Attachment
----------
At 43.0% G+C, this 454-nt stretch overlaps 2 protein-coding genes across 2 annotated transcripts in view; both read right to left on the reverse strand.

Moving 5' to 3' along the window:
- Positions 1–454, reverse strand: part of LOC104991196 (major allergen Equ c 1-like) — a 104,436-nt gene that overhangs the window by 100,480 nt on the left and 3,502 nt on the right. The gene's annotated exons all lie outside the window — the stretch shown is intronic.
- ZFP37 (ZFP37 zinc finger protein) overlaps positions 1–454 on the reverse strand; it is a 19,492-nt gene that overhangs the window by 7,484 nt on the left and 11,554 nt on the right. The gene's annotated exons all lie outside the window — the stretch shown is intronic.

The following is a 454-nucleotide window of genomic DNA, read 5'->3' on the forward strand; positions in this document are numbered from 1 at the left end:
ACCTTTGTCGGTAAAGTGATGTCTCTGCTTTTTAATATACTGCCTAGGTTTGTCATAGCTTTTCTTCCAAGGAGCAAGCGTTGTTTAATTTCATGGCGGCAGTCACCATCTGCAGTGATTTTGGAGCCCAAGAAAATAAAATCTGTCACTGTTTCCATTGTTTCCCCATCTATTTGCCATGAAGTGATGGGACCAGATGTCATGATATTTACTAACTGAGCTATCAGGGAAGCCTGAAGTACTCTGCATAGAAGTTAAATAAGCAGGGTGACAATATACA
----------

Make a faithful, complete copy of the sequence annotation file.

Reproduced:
At 43.0% G+C, this 454-nt stretch overlaps 2 protein-coding genes across 2 annotated transcripts in view; both read right to left on the reverse strand.

Moving 5' to 3' along the window:
- Positions 1–454, reverse strand: part of LOC104991196 (major allergen Equ c 1-like) — a 104,436-nt gene that overhangs the window by 100,480 nt on the left and 3,502 nt on the right. The gene's annotated exons all lie outside the window — the stretch shown is intronic.
- ZFP37 (ZFP37 zinc finger protein) overlaps positions 1–454 on the reverse strand; it is a 19,492-nt gene that overhangs the window by 7,484 nt on the left and 11,554 nt on the right. The gene's annotated exons all lie outside the window — the stretch shown is intronic.

The following is a 454-nucleotide window of genomic DNA, read 5'->3' on the forward strand; positions in this document are numbered from 1 at the left end:
ACCTTTGTCGGTAAAGTGATGTCTCTGCTTTTTAATATACTGCCTAGGTTTGTCATAGCTTTTCTTCCAAGGAGCAAGCGTTGTTTAATTTCATGGCGGCAGTCACCATCTGCAGTGATTTTGGAGCCCAAGAAAATAAAATCTGTCACTGTTTCCATTGTTTCCCCATCTATTTGCCATGAAGTGATGGGACCAGATGTCATGATATTTACTAACTGAGCTATCAGGGAAGCCTGAAGTACTCTGCATAGAAGTTAAATAAGCAGGGTGACAATATACA